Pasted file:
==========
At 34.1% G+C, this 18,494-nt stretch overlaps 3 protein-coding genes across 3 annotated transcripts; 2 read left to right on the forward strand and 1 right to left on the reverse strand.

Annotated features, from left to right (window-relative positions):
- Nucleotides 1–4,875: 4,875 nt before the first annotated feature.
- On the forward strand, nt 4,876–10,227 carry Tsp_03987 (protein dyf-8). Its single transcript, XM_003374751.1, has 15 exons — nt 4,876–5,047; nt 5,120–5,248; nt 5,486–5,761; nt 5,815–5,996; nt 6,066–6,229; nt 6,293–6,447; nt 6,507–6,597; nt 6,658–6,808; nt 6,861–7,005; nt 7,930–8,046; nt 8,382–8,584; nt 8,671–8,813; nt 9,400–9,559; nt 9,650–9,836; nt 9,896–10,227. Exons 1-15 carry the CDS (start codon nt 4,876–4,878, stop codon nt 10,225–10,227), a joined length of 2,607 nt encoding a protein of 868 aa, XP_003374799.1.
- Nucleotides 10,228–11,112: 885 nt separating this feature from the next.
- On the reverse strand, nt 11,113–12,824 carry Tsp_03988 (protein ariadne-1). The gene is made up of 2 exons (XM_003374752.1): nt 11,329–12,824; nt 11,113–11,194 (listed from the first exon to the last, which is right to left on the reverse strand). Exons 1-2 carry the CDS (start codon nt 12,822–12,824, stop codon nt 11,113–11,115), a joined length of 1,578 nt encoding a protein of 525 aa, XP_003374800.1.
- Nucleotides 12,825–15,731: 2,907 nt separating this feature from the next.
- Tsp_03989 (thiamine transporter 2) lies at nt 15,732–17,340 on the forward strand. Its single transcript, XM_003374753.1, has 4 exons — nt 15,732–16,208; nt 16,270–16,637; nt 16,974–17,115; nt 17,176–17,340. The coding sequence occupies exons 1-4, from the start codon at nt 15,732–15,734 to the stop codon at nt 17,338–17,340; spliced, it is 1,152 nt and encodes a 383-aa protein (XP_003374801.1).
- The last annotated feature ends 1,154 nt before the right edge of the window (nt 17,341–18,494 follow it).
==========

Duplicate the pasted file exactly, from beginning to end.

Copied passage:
At 34.1% G+C, this 18,494-nt stretch overlaps 3 protein-coding genes across 3 annotated transcripts; 2 read left to right on the forward strand and 1 right to left on the reverse strand.

Annotated features, from left to right (window-relative positions):
- Nucleotides 1–4,875: 4,875 nt before the first annotated feature.
- On the forward strand, nt 4,876–10,227 carry Tsp_03987 (protein dyf-8). Its single transcript, XM_003374751.1, has 15 exons — nt 4,876–5,047; nt 5,120–5,248; nt 5,486–5,761; nt 5,815–5,996; nt 6,066–6,229; nt 6,293–6,447; nt 6,507–6,597; nt 6,658–6,808; nt 6,861–7,005; nt 7,930–8,046; nt 8,382–8,584; nt 8,671–8,813; nt 9,400–9,559; nt 9,650–9,836; nt 9,896–10,227. Exons 1-15 carry the CDS (start codon nt 4,876–4,878, stop codon nt 10,225–10,227), a joined length of 2,607 nt encoding a protein of 868 aa, XP_003374799.1.
- Nucleotides 10,228–11,112: 885 nt separating this feature from the next.
- On the reverse strand, nt 11,113–12,824 carry Tsp_03988 (protein ariadne-1). The gene is made up of 2 exons (XM_003374752.1): nt 11,329–12,824; nt 11,113–11,194 (listed from the first exon to the last, which is right to left on the reverse strand). Exons 1-2 carry the CDS (start codon nt 12,822–12,824, stop codon nt 11,113–11,115), a joined length of 1,578 nt encoding a protein of 525 aa, XP_003374800.1.
- Nucleotides 12,825–15,731: 2,907 nt separating this feature from the next.
- Tsp_03989 (thiamine transporter 2) lies at nt 15,732–17,340 on the forward strand. Its single transcript, XM_003374753.1, has 4 exons — nt 15,732–16,208; nt 16,270–16,637; nt 16,974–17,115; nt 17,176–17,340. The coding sequence occupies exons 1-4, from the start codon at nt 15,732–15,734 to the stop codon at nt 17,338–17,340; spliced, it is 1,152 nt and encodes a 383-aa protein (XP_003374801.1).
- The last annotated feature ends 1,154 nt before the right edge of the window (nt 17,341–18,494 follow it).